***update at the bottom*** A few years back we were staying in Chiang Mai for a few weeks, and luckily just before we moved to Bangkok we had the chance to witness one of the most exciting sights one can see – the Lantern Mass Release Festival. We hadn’t explored the province at all, so we went along with our friend who rented a car with a driver. It was kind of a mistake, because firstly it was quite pricey to rent a chauffeur, and secondly, he wasn’t really sure of how to get there. That is why we lost a bit of time stopping and asking for directions, making U-turns and so on. There are plenty of other ways to get there, including songthaews, vans and buses, as on our way back we saw loads of them packed with people.

Once we arrived, and struggled to find a parking spot, we were greeted by the vendors outside the entrance to the festival who tried to convince us that there’s no food or drinks once we’re inside. There were plenty. Thais love their food, so how can you have a gathering of hundreds of Thai people with no food..? Nonsense!

A good walk before the entrance to the festival there were loads of vendors selling all kinds of lanterns. Yet that was another trick: if we had bought any we would have had to either light them up and release them to the sky before entering the festival or get them taken away from us at the entrance. The ones inside cost 100 baht each.

There were tons of tourists. Behaving like tourists. So I can’t imagine going to the international version of this event… It sort of ruined the atmosphere a bit: there were drones flying above our heads, people playing with lasers, fireworks going off behind the fence when the monks were chanting and people taking selfies every 15 seconds. Ok, selfies are common now, Thais do it too. (But why does the latest version of MS Word is still underlining the word ‘selfie’ in red??) Anyway.

At some point before 6pm the main area got shut, so if you didn’t get in early you were stuck behind the fence. We got there just after 4pm and there were no empty spots left on the grass area, so we just asked if we could squeeze in next to somebody else. Then about 10 minutes later there was an announcement that there were 400 places at the front just opposite the stage, and people dressed conservatively in white or in traditional Lanna costumes could get a space at the centre of the ceremony.

post-image-0171Small groups of friends gathered in their own spots, with torches positioned in equal distance for lighting the lanterns. They were writing wishes in different languages, taking photos, and were all waiting for the big moment. There were random lanterns released every few seconds here and there, some got stuck in trees, and some were falling down frightening others (if not released properly). Once it got dark, about 2 hours later, everyone lit up and released their lanterns… This was the moment we, and everyone there, were waiting for… You can watch our short Youtube clip here.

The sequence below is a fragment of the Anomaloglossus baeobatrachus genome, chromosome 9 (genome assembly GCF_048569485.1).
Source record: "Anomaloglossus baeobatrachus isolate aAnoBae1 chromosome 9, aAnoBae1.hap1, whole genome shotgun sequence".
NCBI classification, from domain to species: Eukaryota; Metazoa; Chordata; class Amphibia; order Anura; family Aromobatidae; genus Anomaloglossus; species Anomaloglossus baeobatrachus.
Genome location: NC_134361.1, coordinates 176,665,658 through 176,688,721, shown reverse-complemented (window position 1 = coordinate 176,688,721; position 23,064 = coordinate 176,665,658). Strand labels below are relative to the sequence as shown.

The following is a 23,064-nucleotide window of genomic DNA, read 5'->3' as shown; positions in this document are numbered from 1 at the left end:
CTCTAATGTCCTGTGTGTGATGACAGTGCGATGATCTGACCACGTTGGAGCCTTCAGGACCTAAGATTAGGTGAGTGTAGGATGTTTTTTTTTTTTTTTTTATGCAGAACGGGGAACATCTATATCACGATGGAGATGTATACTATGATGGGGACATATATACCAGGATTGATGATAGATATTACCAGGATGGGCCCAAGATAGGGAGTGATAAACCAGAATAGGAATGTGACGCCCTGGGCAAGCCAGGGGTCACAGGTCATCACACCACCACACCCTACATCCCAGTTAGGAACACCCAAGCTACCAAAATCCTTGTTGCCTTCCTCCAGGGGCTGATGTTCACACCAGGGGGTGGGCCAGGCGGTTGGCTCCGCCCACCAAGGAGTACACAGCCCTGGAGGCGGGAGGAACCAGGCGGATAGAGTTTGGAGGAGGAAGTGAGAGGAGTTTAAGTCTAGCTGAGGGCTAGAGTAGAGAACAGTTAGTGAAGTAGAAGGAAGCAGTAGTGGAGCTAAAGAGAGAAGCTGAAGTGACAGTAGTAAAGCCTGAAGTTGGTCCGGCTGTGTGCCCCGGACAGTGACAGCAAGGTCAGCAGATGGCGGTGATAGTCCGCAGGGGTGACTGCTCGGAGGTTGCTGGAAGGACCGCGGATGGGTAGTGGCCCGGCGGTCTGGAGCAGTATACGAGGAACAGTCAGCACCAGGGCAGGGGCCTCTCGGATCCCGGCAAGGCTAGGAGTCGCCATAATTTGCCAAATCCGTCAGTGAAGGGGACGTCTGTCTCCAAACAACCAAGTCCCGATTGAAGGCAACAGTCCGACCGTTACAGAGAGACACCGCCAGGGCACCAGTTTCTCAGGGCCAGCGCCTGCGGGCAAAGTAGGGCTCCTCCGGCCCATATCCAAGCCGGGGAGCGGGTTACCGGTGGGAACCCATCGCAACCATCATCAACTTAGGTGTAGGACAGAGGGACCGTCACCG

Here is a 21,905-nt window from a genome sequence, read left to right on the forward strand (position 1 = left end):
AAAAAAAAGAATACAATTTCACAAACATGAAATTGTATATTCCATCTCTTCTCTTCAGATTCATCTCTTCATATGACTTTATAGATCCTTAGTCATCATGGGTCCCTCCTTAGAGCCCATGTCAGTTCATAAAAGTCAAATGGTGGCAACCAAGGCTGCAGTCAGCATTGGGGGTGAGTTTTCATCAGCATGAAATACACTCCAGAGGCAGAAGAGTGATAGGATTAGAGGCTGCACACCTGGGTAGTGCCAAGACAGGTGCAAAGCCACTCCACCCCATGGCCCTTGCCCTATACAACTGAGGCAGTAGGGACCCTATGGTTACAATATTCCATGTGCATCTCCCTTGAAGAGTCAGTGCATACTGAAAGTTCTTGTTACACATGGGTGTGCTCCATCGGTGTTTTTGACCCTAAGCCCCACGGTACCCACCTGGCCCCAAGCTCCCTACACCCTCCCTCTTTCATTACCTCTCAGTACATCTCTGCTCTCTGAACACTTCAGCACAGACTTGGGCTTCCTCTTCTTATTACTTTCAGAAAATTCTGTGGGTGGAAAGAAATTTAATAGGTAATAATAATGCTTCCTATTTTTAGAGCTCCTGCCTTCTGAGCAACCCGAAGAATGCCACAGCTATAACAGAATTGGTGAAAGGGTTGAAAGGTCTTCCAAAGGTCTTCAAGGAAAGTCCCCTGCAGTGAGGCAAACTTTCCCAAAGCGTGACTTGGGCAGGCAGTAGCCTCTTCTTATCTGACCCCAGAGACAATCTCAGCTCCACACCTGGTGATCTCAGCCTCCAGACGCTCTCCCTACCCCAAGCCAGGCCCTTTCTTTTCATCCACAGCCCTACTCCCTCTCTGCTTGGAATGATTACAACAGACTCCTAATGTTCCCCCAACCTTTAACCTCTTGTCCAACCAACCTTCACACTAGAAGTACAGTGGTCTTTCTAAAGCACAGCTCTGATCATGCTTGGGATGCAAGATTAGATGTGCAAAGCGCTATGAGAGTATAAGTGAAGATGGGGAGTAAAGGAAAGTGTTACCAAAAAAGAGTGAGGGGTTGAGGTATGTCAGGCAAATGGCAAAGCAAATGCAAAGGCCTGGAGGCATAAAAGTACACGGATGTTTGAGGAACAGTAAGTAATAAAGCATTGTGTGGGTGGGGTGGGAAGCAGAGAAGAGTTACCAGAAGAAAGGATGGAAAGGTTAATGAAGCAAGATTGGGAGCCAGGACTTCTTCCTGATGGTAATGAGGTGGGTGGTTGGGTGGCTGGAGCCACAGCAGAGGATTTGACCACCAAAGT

It was truly breath taking. We’ve seen lots of photos online and we’d been wanting to go to this festival since the year before, but still, we didn’t expect it would be THIS BEAUTIFUL. I get goose bumps just thinking about it! You have to be there to experience it. It only lasts for about 20 minutes as the lanterns are released in unison 3 times and it’s that minute or so when hundreds of lanterns around you are floating to the sky that’s truly magical. After the first lot is released and they’re high up in the sky, everyone releases the second lot. It looks even more magical than the first one, as you can see the same lanterns, only this time with thousands of tiny flickering lights behind them in the dark sky.

post-image-0160And when they announced they would turn off the lights at 9pm they actually meant it. It must be a good way to force the people to leave the area when it finishes. But the lanterns looked so beautiful once the lights were off. They looked like zoomed in stars. And you could still see the random few people lighting more. But the masses disappeared. Some remained to take selfies with their family and friends, the monks, and the lanterns.

Traffic. Getting out to the main road was a challenge. There was pretty much no space to walk between all the vehicles basically triple parked on the main road from both sides. Even getting out on a bike was impossible, let alone a car. The worst part was listening to the siren of the ambulance stuck in traffic, knowing there was an emergency somewhere. If only traffic was as organised as the lantern release…

I think if the release of the lanterns was tangible, it could be called a world wonder. It’s amazing how a common agreement between people can create such a beautiful celebration. Maybe all beauty is temporary?

post-image-0156UPDATE: There seems to be quite a bit of confusion around this festival. There are many names for the same festival, and different festivals around the same time. Yee Peng / Loy Krathong / Mass lantern release / mass ascension and so on. It is an independent event, so the dates/prices differ. Also, there were two types of the same event. There was the free one, which we attended, along with many Thai visitors; and then there was the paid international event in the same location, but on a different date, which was basically for tourists. This website here states that there will be only the paid lantern release event (which is expensive and always sold out). That doesn’t mean that things can’t change last minute or it could be that there’s information available only in Thai about the event – this is Thailand, after all:)

Also, a new update about banned events on the website here.